Articles,  Issue XXI, Jan 2021

Artificial Intelligence – Is It the Ultimate in the Fight against Corruption?

Corruption continues to be one of the most pervasive anti-social vice in our societies. Often times and especially in developing countries, corruption is associated with government officials and politicians who use it as the oil to lubricate the government machinery that guarantees their stay in power. Because corruption entails serious threats for economic, social and political development; the world has, both at global and national levels, witnessed relentless efforts to fight it.

The fight against corruption has come in different forms and some organizations are offering solutions to enhance it. For instance, the Organization for Economic Cooperation and Development (OECD), has been instrumental in developing robust policy frameworks aimed at supporting the fight against social injustices such as corruption. Transparency International (TI) has Advocacy and Legal Advice Centre’s operating in about 60 countries that empower citizens in these countries to report corruption incidences in a manner that protects the citizens from victimization. Similarly, nations and regional blocks are also implementing and strengthening their respective policy and regulatory frameworks to make their war against corruption more effective.

Over the past years, a new digital frontier known as Artificial Intelligence (AI) has emerged and it has revolutionized the fight against corruption. While the AI ecosystem has created opportunities to enhance the anti-corruption crusade, it has also been seen as an enabler of corruption. New technologies have the potential to support corrupt practices through the unethical use of programs or systems, especially those used to deliver services by public institutions. For instance, dark webs host a great variety of anti-social vices, corruption being one of them.

Given the above, it is therefore important to establish if AI is the ultimate in the fight against corruption and if the world is going to witness the emergence of robots capable of replacing human intervention on both the demand and supply sides of corruption. This article will not focus on the technical aspects of AI but will mainly focus on establishing if indeed AI is what will help societies emerge victorious in the war against corruption. The remaining sections of this article will provide basic insights on what AI is, how it is impacting lives and how it is linked to the fight against corruption. At the end, an answer will be provided to the central question embedded in the title of this article.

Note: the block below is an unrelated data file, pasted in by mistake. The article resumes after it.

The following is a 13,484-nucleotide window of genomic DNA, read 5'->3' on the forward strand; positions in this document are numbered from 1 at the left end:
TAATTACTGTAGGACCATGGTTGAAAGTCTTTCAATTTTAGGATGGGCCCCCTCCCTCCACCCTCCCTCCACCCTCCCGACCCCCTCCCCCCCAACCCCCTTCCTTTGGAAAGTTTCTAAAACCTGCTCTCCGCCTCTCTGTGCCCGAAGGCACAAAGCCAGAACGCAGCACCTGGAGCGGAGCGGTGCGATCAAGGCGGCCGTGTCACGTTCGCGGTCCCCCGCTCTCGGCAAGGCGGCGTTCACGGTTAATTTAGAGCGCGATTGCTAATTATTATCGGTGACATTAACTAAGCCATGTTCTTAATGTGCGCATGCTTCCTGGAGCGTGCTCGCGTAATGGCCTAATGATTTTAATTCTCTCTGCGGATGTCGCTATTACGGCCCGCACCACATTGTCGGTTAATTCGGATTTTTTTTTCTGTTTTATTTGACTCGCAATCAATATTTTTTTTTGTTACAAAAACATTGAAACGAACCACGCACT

AI can be defined as a science that is used to make machines replicate human intelligence. It is technology that make machines become smart. The advent of AI with its peripheral technologies such as machine learning, robotics process automation and object recognition has expanded the cyber space in a manner not seen before. Its unprecedented use and the way it is deeply entrenched in almost all aspects of society clearly heralds the fourth industrial revolution.

AI is now more than ever widely used in sectors such as health, construction, education, agriculture, banking and aviation just to cite a few examples. Present in the length and breadth of the economic and social spectrum, AI has transformed our lives by making it easier and faster to access goods and services regardless of geographical location. How everybody live and work has now become digitized at astonishingly levels.

While AI facilitates easier and faster access to goods and services as well as information, it is also used to eliminate opportunities for corruption and many countries across the world have made giant strides in using it to fight corruption. For example, digital channels are now being used in delivering more transparent public services. Essentially, what this means is that human interventions are being replaced with technology. More countries are either using or contemplating using digital channels to deliver goods and services, especially those that are public in nature. For instance, many governments are increasingly implementing electronic government (e-government). A survey done by the United Nations in 2016 confirmed a growing trend in the adoption of e-government by many countries. E-government technologies enable information to traverse through and across government structures while allowing the public at large to interface with government digital platforms that host vast volumes of information. This allows for greater transparency, accountability while limiting discretion vested in public officials –all key factors in minimizing or eliminating opportunities for corruption.